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The portrait is Charles Darwin, age 31, in 1840

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Comment by Rod MacLeod on September 1, 2011 at 9:47am
Comment by gerry gallacher on September 1, 2011 at 9:43am
Many thanks to all who supplied answers to my question...well appreciated.
Comment by Ezra David Rose on August 31, 2011 at 2:06pm



On the subject of whether or not polypeptides have a function on their own, keep in mind that polypeptides are largely what enzymes and coenzymes tend to be. And you basically pointed this out where you said: "There is some very interesting chemistry on using simple polypeptides as catalysts for different chemical reactions." By saying that, you basically illustrated the exact function of enzymes and coenzymes.

Comment by Justin on August 31, 2011 at 9:22am

I believe that the main indictment of protein evolution is that short polypeptides (e.g., protein fragments made up of a few amino acids) don't have function on their own, and therefore it is difficult to imagine how they would exert any selection pressure for future generations that would cause them to develop further.  This is a little bit of a strawman since the claim isn't that proteins have to suddenly have a fully developed function from day one is not made by scientists.  All you really need to get is a self-replicating molecule or one that promotes some change in the surrounding environment that is advantageous (say, by sequestering a harmful pollutant).  There is some very interesting chemistry on using simple polypeptides as catalysts for different chemical reactions, which I believe provides a sound basis for the idea that even simple polypeptides can have useful properties, but some gaps still need to be filled in.  Another factor is that complexity of polypeptides grows very rapidly once you start assembling fragments of three or four amino acids to one another.  They don't have to be built up one amino acid at a time, and therefore you have access to a big diversity of polypeptides in fewer steps.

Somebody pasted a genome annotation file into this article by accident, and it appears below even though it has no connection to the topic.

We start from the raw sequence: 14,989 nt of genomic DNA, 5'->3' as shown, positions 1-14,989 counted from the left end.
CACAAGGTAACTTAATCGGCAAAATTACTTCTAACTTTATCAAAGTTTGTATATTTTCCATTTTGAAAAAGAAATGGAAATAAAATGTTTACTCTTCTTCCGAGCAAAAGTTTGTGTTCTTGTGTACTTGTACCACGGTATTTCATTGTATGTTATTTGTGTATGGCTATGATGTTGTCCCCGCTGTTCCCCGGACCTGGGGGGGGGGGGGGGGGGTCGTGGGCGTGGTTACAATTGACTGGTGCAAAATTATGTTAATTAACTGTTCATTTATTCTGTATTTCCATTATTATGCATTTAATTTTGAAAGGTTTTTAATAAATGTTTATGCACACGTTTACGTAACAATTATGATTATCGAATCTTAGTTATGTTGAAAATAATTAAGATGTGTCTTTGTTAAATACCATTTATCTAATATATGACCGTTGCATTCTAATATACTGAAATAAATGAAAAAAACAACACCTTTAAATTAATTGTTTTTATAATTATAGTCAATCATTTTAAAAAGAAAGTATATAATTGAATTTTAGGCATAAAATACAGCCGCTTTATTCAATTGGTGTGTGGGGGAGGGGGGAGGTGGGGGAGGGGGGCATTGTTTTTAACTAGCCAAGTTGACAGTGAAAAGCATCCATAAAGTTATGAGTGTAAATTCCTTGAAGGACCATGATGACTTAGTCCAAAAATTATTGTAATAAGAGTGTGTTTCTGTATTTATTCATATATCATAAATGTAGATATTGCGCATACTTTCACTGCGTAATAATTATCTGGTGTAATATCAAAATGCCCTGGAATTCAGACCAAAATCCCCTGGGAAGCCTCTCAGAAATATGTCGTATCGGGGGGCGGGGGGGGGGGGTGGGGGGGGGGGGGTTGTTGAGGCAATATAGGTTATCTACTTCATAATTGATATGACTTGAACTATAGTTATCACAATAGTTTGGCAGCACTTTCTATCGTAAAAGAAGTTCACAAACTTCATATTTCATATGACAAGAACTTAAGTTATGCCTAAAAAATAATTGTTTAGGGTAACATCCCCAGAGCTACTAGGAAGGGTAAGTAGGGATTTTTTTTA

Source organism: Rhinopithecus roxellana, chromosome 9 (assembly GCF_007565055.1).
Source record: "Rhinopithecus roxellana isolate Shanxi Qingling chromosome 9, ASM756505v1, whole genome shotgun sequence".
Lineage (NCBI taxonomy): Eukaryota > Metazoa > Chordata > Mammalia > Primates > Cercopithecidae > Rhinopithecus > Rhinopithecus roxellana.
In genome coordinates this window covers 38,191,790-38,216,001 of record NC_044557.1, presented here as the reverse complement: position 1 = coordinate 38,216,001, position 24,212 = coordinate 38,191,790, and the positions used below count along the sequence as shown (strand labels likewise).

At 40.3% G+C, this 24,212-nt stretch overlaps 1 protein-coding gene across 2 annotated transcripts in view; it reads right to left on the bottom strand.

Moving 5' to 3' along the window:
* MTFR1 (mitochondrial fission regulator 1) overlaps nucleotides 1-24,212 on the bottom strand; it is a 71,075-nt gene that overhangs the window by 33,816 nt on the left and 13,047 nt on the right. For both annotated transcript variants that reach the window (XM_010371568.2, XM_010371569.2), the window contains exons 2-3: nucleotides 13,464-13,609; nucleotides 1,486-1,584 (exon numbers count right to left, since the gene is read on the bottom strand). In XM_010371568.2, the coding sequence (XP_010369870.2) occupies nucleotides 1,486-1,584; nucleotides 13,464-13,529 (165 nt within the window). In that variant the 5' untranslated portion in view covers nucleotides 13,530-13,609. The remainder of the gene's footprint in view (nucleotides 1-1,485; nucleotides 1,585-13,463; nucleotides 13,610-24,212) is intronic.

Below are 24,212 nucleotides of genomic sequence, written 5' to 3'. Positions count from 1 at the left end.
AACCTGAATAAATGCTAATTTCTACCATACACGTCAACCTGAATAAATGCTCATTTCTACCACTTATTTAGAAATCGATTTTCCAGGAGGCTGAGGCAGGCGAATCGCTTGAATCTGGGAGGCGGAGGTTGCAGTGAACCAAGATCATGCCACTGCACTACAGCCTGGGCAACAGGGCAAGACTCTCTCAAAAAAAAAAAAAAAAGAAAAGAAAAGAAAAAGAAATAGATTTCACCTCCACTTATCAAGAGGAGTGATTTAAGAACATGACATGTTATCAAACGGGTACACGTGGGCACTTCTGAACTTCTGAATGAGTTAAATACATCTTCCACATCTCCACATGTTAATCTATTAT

There is also the question of how formed proteins can evolve in ways that require two or more "random" site mutations (i.e., where two parts of a protein must change "simultaneously" to give the positive effect).  This one has been debunked by the science now.  The basic idea is that one site mutation might not have a positive effect, but it also might not have a significant negative effect to select against it, so it could be carried forward into future generations (no selection pressure).  Then, when the second mutation comes along, the positive effect manifests and you have your advantage.

Comment by Ezra David Rose on August 30, 2011 at 4:10pm
Bachman, the one person who Palin may not even hold a candle to in the world of powerful fu$king stupid. But then again.....
Comment by Marc Draco on August 30, 2011 at 2:30pm

UK broadcaster BBC has amongst its headline today, "The evolution of 9/11 conspiracy theories".


How cool would it be for a Michell Bachman to say that evolution was a lie in response to that!

Comment by Ezra David Rose on August 30, 2011 at 1:17pm

@Gerry and Marc:


Well yes, the evolution of proteins in its self is the result of natural selection. The proponents of "intelligent design" on the Texas Board of Education tried to make arguments based on similar ideas in order to alter high school text books. Ultimately they embarrassed themselves as usual.

Comment by Marc Draco on August 30, 2011 at 12:19pm

Indeed - this is an interesting theory, Bob. One I've considered many times when pondering why Miller-Ulrey never quite delivered on its promise. How wonderfully ironic if the conditions on Earth were never quite right for abiogenesis - but that pre-life actually formed elsewhere first and just happened to take hold here.


I love science, me.

Comment by Bob on August 30, 2011 at 9:21am


Mr. Gallacher's Evolution of proteins quandary, has heard of or read "Darwin's God" Blog.


Then there is the idea of "Strong Panspermia" where protiens came to Earth from outer space

Comment by Marc Draco on August 30, 2011 at 8:32am

Gerry, by |debunk Natural Selection", do you actually mean, debunks creation/creationism?


Natural selection is part and parcel of evolution - selection (by survival and inheritance) of the organisms best adapted to the current conditions.


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